Although I liked this book from the beginning, it was slow going...especially through the slog that was about buying their home, tearing it down and then rebuilding it. It wasn't until halfway through the book that I felt that this is an awesome read. I learned a lot about gardening and how much work it is, but how worthwhile it can be. And while this book is a personal take on having a garden, the author is political – she has a doctorate in Nutrition and has been advocating eating locally year...more
Malia Walter
This book left me with a roller coaster feeling of interest level. I would be very interest for a period of time and then feel as if there was a disconnect between her introduced point and the story she told. Overall, I did enjoy the anecdotes and I am looking forward to trying recipes. She made points that I appreciated and agree with, but maybe that is why I felt distracted. In my case, she was preaching to the choir.
Michele
I never thought that I read and/or enjoy a book written about a woman's garden(s).

This book is about a woman who decides to try to grow her own food to reduce her carbon footprint and because she won't use pesticides. The book starts with her describing her house and garden, then her and her husband decide to move to a falling apart house on land that floods from the river behind the house. It floods all the time, but they love the land/house. That basically takes you through the entire book--t...more
Holly
about 3/4 through. This book is a sort of autobiography that centers around one woman's relationship with food- not in the way we normally think of but in a different way - growing the food herself. She discusses why and how she grows most of her own vegetables, offers recipes and talks about the environmental impact of our "worldwide" diet. She talks about the greater costs of our cheap food, both in terms of fuel consumption and the toll it takes upon the people who grow that food. It's intere...more
Hope
Read this a few years ago and laughed at the attempts to grow veggies in a shaded yard, the move to a new home which eventually needs total rebuild, establishing new gardens, being flooded, and starting a community garden next door with mixed results. So, having read the book, I then moved to a new house, coped with establishing vegetable growing spots with no soil and having to make raised beds, sneaking veggies into a front yard without being too obvious, etc. And just started a new plot in a...more
Alena
Similar in vein to "Animal, Vegetable, Miracle" by Barbara Kingsolver, "This Organic Life" digs deeper into the detail of what it really means to begin down a path toward organic living. Despite any actual class advantage the Gussows had that allowed them to live comfortably without too much worry regarding meal planning or running out of food, their goal of living off what they grow is approachable. I was sympathetic to the challenges described in this book and happy when there were victories....more
Rhaverstick
This a very warm and interesting memoir of a woman who almost feels ageless at the beginning of the book. Not necessarily the most organized memoir out there, but Joan is so forth right and interesting that you don't care. She has certiainly done a lot gardening in her life (in not perfect condidtions) and has interesting insights to eating local. She has a doctorate in Nutrition and you could say that she is the earth mother of the locavore movement because she's been advocating it for somethin...more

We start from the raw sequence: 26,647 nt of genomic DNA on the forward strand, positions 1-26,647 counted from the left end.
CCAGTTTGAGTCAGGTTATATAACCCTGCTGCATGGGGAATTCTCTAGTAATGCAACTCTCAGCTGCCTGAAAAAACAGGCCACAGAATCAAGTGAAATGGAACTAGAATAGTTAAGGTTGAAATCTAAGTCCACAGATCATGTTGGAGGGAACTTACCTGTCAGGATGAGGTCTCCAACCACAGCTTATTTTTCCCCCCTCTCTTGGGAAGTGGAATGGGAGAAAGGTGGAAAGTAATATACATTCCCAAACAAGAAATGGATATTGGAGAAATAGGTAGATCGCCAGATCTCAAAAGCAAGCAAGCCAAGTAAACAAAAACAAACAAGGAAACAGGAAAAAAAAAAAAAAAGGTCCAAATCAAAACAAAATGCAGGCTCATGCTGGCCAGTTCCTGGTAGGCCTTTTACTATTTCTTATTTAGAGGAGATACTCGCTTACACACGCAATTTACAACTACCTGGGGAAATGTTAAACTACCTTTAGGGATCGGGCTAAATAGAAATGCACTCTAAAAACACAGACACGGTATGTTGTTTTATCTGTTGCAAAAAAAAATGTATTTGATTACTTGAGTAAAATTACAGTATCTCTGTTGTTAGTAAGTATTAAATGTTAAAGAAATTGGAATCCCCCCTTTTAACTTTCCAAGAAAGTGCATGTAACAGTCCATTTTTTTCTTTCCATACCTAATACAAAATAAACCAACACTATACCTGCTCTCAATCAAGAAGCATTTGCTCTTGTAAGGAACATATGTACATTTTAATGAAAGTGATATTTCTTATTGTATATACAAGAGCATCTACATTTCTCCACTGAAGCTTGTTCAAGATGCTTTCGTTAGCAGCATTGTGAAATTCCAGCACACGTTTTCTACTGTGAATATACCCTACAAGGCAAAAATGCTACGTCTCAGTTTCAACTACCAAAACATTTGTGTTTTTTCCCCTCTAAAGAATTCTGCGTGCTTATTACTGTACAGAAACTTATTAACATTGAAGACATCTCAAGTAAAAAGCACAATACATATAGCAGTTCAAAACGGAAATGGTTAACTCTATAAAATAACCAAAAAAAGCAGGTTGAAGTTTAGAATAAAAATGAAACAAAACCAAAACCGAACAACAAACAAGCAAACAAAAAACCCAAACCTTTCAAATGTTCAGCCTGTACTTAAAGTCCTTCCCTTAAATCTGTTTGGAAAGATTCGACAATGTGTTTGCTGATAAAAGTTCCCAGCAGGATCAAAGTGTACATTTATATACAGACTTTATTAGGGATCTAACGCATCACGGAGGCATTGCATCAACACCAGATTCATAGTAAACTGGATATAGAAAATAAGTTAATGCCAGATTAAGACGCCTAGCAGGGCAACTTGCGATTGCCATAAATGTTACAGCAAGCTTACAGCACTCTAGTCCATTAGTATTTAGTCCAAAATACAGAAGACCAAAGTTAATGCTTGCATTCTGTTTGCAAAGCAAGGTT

Jigbean
One of my favourite memoirs. Heard about it probably seven or eight years ago and finally managed to get my hands on it (thanks to Better World Books, my new favourite place to get books) and read it. Hard to believe this book is already more than ten years old. Joan Dye Gussow is an amazing woman and I thoroughly enjoyed this glimpse into her life as well as all of the background information on food systems, gardening. And there are several recipes I hope to try out soon, too. This book has re-...more
« previous 1 3 4 5 6 7 8 9 65 66 next »
There are no discussion topics on this book yet. Be the first to start one »
  • It's a Long Road to a Tomato: Tales of an Organic Farmer Who Quit the Big City for the (Not So) Simple Life
  • Four-Season Harvest: Organic Vegetables from Your Home Garden All Year Long
  • Coming Home to Eat: The Pleasures and Politics of Local Foods
  • Seed to Seed: Seed Saving and Growing Techniques for Vegetable Gardeners
  • Fresh Food from Small Spaces: The Square-Inch Gardener's Guide to Year-Round Growing, Fermenting, and Sprouting
  • Heirloom: Notes from an Accidental Tomato Farmer
  • The Resilient Gardener: Food Production and Self-Reliance in Uncertain Times
  • Depletion and Abundance: Life on the New Home Front
  • The Urban Homestead: Your Guide to Self-sufficient Living in the Heart of the City (Process Self-Reliance Series)
  • Gaia's Garden: A Guide to Home-scale Permaculture
  • Food Not Lawns: How to Turn Your Yard into a Garden and Your Neighborhood into a Community
  • Deeply Rooted: Unconventional Farmers in the Age of Agribusiness
  • Grow Great Grub: Organic Food from Small Spaces
  • The Revolution Will Not be Microwaved: Inside America's Underground Food Movements
  • Gardening When It Counts: Growing Food in Hard Times
  • Perennial Vegetables: From Artichokes to Zuiki Taro, a Gardener's Guide to Over 100 Delicious and Easy to Grow Edibles
  • Small Scale Grain Raising: An Organic Guide to Growing, Processing, and Using Nutritious Whole Grains, for Home Gardeners and Local Farmers
  • The Quarter-Acre Farm: How I kept the patio, lost the lawn, and fed my family for a year
Joan Gussow is a highly acclaimed nutrition educator who has demonstrated that year-round eating from 1,000 square feet in a suburban riverfront village is possible, life-sustaining, and delicious. She is the author of This Organic Life, The Feeding Web, and Growing, Older and is Mary Swartz Rose Professor Emerita and former chair of the Columbia University Teachers College Nutrition Department. S...more
More about Joan Dye Gussow...
Growing, Older: A Chronicle of Death, Life, and Vegetables Chicken Little, Tomato Sauce and Agriculture: Who Will Produce Tomorrow's Food? (Toes Book) An Organic Lifeeating For Your Health And The Planet's The Feeding Web: Issues in Nutritional Ecology The Nutrition Debate: Sorting Out Some Answers

Share This Book